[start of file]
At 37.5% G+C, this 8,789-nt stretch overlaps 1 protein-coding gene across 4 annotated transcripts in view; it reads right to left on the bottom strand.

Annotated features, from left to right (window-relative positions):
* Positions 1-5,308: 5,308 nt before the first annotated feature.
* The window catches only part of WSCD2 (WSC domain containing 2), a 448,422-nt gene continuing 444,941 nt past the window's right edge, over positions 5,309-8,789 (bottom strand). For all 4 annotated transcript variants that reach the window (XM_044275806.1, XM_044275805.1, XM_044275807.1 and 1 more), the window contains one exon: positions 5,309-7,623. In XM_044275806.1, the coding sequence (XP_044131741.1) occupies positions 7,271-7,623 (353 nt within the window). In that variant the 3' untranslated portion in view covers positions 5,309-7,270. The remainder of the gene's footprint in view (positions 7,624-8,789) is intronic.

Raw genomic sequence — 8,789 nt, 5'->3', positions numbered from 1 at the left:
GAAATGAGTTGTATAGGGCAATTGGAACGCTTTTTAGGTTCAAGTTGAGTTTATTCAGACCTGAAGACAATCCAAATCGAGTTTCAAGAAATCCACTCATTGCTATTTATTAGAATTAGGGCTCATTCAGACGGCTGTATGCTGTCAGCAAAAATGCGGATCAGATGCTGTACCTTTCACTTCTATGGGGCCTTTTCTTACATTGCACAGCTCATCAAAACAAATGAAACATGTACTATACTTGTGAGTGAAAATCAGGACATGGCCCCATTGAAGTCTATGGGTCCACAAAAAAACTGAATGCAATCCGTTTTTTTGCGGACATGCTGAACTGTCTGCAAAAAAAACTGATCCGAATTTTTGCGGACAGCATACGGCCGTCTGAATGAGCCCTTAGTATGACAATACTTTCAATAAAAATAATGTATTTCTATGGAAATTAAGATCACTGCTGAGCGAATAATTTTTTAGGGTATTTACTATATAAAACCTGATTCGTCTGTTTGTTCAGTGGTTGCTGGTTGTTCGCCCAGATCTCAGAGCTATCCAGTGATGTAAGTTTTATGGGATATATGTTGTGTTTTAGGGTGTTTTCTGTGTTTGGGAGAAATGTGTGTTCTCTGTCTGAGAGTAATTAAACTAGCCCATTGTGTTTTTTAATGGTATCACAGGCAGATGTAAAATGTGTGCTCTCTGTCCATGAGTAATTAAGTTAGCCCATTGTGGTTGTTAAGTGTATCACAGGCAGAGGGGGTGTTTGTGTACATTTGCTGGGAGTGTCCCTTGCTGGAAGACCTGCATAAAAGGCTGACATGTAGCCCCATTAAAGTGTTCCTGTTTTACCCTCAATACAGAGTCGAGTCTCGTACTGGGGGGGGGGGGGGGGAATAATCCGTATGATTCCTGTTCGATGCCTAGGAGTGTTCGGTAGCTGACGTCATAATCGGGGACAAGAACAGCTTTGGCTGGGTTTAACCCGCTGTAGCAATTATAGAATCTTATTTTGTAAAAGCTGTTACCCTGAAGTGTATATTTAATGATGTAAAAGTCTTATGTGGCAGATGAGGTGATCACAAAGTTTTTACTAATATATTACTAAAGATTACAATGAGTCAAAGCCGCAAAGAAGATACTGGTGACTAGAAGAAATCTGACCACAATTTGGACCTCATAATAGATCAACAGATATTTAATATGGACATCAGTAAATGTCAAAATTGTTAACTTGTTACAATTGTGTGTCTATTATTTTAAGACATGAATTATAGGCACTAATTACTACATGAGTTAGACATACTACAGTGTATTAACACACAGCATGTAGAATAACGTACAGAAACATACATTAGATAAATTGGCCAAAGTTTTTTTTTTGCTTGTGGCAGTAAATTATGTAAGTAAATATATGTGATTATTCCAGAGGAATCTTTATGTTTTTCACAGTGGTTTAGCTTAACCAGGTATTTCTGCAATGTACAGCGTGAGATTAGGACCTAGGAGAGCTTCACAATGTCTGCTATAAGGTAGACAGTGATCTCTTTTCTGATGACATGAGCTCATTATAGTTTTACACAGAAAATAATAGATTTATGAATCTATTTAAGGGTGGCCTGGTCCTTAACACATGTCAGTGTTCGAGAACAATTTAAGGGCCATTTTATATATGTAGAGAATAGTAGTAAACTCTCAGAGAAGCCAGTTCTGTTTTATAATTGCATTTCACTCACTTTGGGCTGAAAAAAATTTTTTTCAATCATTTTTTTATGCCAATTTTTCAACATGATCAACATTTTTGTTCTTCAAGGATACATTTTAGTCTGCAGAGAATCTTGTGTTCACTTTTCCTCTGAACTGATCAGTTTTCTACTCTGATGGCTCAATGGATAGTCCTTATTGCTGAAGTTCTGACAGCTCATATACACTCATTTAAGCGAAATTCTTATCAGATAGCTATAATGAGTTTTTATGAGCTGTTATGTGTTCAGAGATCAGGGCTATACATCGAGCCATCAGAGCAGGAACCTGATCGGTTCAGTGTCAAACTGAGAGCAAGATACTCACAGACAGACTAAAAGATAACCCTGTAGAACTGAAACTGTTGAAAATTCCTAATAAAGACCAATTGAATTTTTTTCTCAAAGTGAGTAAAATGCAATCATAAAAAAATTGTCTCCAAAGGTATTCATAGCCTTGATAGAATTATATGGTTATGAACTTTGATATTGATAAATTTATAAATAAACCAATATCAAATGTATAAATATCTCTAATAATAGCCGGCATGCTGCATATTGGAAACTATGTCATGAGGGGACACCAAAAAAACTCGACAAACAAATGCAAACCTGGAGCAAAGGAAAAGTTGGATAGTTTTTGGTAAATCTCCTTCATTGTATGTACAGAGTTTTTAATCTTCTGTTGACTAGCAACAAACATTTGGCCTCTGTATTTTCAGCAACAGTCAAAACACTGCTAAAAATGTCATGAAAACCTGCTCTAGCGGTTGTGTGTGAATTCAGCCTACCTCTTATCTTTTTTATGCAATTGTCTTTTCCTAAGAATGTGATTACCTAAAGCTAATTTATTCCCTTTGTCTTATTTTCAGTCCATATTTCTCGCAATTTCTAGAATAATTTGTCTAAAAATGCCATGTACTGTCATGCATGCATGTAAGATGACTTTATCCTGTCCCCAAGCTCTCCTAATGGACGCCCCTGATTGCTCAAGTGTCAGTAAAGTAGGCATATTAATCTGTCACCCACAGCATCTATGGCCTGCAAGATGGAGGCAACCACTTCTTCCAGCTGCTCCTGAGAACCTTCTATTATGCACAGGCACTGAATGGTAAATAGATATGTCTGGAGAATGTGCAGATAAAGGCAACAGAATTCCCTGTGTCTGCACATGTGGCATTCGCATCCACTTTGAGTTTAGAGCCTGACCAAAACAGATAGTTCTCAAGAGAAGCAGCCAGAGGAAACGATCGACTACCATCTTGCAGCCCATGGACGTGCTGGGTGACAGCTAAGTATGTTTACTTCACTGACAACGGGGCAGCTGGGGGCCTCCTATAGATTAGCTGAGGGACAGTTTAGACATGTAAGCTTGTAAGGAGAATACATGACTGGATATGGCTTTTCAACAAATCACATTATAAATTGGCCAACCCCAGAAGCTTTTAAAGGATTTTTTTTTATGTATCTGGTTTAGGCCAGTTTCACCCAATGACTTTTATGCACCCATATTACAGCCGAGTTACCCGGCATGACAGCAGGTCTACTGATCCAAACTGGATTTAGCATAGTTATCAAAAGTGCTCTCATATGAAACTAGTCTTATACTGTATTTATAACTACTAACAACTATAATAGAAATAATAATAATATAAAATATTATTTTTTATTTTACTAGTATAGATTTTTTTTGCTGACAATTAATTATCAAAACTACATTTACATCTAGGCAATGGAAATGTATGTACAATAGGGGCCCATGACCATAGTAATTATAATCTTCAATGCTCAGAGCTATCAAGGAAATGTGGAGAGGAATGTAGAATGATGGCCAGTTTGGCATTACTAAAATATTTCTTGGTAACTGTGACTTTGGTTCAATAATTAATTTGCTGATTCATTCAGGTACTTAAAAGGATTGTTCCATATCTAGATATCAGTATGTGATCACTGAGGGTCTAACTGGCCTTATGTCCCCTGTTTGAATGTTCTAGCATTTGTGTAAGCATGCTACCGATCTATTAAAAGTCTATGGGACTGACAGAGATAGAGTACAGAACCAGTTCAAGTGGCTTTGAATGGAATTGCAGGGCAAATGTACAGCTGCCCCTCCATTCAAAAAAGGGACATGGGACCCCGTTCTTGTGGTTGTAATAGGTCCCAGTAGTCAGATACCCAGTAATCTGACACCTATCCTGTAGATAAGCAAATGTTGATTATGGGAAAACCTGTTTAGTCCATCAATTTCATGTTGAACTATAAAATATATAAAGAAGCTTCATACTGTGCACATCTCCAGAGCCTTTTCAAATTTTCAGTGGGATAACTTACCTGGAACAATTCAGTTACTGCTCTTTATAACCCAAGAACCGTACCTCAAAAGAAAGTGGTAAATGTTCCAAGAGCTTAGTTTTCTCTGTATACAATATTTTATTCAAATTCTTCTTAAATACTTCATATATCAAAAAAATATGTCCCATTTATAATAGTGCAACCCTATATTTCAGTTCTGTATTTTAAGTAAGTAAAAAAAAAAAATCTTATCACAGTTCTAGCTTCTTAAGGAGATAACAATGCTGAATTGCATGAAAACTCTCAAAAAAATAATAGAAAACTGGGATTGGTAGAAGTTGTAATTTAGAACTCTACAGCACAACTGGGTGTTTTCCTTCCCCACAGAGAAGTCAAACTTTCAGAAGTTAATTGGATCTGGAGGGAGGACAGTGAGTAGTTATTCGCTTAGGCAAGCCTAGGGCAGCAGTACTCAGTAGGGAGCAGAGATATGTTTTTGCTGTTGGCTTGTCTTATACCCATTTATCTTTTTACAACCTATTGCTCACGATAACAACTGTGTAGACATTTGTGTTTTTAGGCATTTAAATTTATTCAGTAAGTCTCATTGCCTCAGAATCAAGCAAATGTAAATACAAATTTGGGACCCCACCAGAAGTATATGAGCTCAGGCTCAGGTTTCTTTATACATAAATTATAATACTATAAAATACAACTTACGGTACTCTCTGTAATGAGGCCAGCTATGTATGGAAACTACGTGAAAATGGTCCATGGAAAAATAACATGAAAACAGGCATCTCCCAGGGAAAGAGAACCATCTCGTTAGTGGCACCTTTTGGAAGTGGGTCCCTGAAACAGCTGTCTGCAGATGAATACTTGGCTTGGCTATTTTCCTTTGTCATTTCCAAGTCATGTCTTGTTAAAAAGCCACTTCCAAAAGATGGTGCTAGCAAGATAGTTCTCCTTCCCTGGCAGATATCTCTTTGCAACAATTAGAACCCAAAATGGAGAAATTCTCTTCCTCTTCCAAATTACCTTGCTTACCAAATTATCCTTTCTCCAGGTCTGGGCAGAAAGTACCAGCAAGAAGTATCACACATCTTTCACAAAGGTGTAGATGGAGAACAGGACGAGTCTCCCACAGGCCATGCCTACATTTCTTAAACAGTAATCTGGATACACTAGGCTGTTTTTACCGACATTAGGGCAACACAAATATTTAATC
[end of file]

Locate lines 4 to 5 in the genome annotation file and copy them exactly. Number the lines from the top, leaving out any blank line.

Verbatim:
* The window catches only part of WSCD2 (WSC domain containing 2), a 448,422-nt gene continuing 444,941 nt past the window's right edge, over positions 5,309-8,789 (bottom strand). For all 4 annotated transcript variants that reach the window (XM_044275806.1, XM_044275805.1, XM_044275807.1 and 1 more), the window contains one exon: positions 5,309-7,623. In XM_044275806.1, the coding sequence (XP_044131741.1) occupies positions 7,271-7,623 (353 nt within the window). In that variant the 3' untranslated portion in view covers positions 5,309-7,270. The remainder of the gene's footprint in view (positions 7,624-8,789) is intronic.

Raw genomic sequence — 8,789 nt, 5'->3', positions numbered from 1 at the left: